One of the Omega’s most standout features is the foam neck and lumbar foam pillows that use cooling gel to fight heat and are covered in a deliciously soft fabric. They’re not just decoration; the pillows conform to your body when in use and revert back to their original shape after. Plus, the armrests move up/down, in/out and toward/away the body. You can also push them forward/back. It’s not perfect: these armrests could be softer, and the recline lever’s quality has room for improvement. However, with all of these advantages and a helpful tilt function, the Secret Labs Omega offers a comfortable position for most body types.
Note that the Omega also comes in different upholsteries and finishes. We tested the fabric upholstery in our Secretlab Titan SoftWeave review, as well as one of the more colorful design options, the Secretlab League of Legends K/DA Edition.
More: Secretlab Omega review
AndaSeat’s Kaiser 3 is our pick for the best gaming chair alternate, although if you look closely you’ll see that it’s extremely similar the Secretlab Titan Evo 2022 — the chair it dethrones (and also the chair that will eventually replace Secretlab’s Omega as the company’s flagship gaming chair. They’re not identical — the Kaiser 3 has a sportier profile, with racing-inspired shoulder vent passthroughs, and more exaggerated bucket-seat styling.
The AndaSeat Kaiser 3 comes in two sizes: Large, for people up to 6’2” and 260 pounds, and XL, for people up to 6’9” and 395 pounds. But it’s so adjustable — and easy to adjust — that both our 5’2” reviewer and her 6’4” husband found it extremely comfortable. It’s padded with dense, supportive foam covered in soft leatherette (also available in linen fabric), which is easy to clean and comfortable against bare skin.
Similar to the Titan Evo 2022, the Kaiser 3 has an internal lumbar support system adjustable for both location and amount of support, as well as an almost-identical magnetic memory foam/cooling gel neck pillow. The Kaiser 3’s 4D arm rests have magnetic tops that can be removed to accommodate an upcoming desktop attachment (sold separately). The chair has a tilt limiter and reclines to any angle between 90 and 165 degrees.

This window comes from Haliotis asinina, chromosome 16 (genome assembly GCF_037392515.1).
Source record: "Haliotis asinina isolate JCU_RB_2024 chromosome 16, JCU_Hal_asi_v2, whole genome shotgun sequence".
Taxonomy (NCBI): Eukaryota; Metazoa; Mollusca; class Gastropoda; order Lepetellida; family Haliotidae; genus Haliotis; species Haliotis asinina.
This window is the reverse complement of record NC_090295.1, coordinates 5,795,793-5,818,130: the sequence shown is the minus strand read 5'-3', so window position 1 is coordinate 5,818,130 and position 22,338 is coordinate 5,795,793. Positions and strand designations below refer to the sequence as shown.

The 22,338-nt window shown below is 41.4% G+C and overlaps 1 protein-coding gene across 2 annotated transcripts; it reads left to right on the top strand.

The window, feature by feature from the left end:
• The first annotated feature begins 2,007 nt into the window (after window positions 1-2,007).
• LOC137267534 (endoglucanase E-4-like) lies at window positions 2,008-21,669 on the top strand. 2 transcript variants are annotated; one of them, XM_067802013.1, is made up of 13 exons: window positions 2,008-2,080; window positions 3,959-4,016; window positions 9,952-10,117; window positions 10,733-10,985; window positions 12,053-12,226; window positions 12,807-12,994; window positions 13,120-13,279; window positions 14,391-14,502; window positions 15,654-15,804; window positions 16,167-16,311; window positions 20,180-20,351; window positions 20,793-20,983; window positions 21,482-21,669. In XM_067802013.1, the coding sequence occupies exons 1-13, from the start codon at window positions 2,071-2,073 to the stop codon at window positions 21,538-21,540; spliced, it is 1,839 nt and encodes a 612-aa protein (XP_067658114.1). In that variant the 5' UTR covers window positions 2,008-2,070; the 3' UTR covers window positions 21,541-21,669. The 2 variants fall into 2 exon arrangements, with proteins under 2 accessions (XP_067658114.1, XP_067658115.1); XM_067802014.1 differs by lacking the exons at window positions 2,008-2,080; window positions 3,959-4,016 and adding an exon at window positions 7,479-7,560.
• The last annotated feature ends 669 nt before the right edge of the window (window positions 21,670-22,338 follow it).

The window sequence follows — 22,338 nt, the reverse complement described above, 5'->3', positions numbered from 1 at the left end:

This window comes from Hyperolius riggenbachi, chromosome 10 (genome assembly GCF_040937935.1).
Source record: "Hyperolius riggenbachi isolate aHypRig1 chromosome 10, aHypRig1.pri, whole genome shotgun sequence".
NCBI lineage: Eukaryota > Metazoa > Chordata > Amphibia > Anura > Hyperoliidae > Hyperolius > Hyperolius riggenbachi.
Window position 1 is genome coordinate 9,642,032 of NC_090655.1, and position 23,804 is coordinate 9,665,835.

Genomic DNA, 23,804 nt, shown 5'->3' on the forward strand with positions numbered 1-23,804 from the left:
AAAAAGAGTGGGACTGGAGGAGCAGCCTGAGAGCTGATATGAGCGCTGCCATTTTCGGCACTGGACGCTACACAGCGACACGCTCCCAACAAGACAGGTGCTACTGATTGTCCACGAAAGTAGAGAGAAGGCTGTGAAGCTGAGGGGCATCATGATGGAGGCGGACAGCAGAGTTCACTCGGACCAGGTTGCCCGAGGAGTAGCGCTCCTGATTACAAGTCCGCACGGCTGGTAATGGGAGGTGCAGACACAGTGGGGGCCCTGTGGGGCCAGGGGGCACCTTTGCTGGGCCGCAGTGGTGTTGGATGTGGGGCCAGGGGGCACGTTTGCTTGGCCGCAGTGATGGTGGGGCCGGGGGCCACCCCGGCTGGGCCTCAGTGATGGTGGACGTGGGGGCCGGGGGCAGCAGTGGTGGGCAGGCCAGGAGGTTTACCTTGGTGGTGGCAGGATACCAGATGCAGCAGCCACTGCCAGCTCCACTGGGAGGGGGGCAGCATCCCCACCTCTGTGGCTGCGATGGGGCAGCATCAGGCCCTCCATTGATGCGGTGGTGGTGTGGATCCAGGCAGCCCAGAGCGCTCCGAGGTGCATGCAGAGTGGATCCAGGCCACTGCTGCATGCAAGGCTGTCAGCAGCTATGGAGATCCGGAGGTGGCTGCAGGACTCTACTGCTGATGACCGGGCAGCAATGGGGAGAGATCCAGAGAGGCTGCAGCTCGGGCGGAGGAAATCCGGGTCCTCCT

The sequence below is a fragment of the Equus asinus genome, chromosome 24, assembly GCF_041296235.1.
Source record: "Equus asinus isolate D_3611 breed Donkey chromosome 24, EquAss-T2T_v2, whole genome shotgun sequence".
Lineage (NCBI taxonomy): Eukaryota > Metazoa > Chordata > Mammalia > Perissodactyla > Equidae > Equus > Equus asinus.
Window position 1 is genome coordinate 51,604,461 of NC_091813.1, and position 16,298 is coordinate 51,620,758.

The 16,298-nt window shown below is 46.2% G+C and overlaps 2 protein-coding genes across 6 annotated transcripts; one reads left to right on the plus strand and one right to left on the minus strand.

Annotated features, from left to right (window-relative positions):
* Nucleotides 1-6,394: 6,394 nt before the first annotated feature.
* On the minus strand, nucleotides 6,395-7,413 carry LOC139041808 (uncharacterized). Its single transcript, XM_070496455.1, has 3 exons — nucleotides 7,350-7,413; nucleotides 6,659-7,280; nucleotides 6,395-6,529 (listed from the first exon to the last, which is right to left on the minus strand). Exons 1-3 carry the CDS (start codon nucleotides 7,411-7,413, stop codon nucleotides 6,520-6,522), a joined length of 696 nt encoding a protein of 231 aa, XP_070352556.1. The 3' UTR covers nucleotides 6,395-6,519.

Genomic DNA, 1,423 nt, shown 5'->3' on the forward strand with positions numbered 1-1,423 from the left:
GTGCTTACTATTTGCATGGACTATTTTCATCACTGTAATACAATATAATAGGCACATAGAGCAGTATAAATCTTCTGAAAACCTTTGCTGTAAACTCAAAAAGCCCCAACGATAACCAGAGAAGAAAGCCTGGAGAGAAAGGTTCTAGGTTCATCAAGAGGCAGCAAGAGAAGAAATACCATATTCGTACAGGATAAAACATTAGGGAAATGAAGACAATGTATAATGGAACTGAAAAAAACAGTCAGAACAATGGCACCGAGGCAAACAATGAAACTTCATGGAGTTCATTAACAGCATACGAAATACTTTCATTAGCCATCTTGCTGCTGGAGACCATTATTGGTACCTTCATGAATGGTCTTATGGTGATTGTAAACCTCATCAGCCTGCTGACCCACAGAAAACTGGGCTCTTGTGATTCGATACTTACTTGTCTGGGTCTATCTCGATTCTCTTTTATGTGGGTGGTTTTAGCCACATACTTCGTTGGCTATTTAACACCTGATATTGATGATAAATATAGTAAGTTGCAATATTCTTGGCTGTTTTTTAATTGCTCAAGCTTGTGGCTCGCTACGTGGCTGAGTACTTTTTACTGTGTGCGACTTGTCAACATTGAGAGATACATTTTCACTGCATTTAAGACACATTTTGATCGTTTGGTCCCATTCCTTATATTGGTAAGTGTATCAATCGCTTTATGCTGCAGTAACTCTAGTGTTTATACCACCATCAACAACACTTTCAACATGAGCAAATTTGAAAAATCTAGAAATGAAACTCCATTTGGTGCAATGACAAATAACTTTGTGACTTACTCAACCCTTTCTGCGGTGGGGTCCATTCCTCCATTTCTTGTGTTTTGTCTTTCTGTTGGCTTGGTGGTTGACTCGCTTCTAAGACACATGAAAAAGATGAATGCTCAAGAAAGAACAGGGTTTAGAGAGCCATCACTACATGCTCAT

The Kaiser 3 comes in nine colors (seven in leatherette and two in linen fabric); it has a better baseline variety of colors than the Titan Evo 2022, but Secretlab’s chair comes in about 30 different special edition collab varieties featuring games and eSports teams. The Kaiser 3 retails for about $50 less than the Titan Evo 2022.
More: AndaSeat Kaiser 3 review
At under $300, the AndaSeat Jungle is the best gaming chair we tested for gamers who don’t want to break their back or the bank. A 1.5-inch-thick layer of memory foam prevents your body from sagging into the chair, and the foam lumbar support and neck pillows make it even harder to slouch.
Despite its more budget pricing, the Jungle offers breathable vinyl faux leather and the necessary adjustments for gaming and work. You get height adjustment, a rocking feature, recline from 90-160 degrees and height-adjustable armrests.
Those with wider hips or who just like to spread out, however, will lament the seat’s narrowness. Make sure the 14.2-inch width is enough room for you, otherwise you won’t last very long in this chair.
More: AndaSeat Jungle review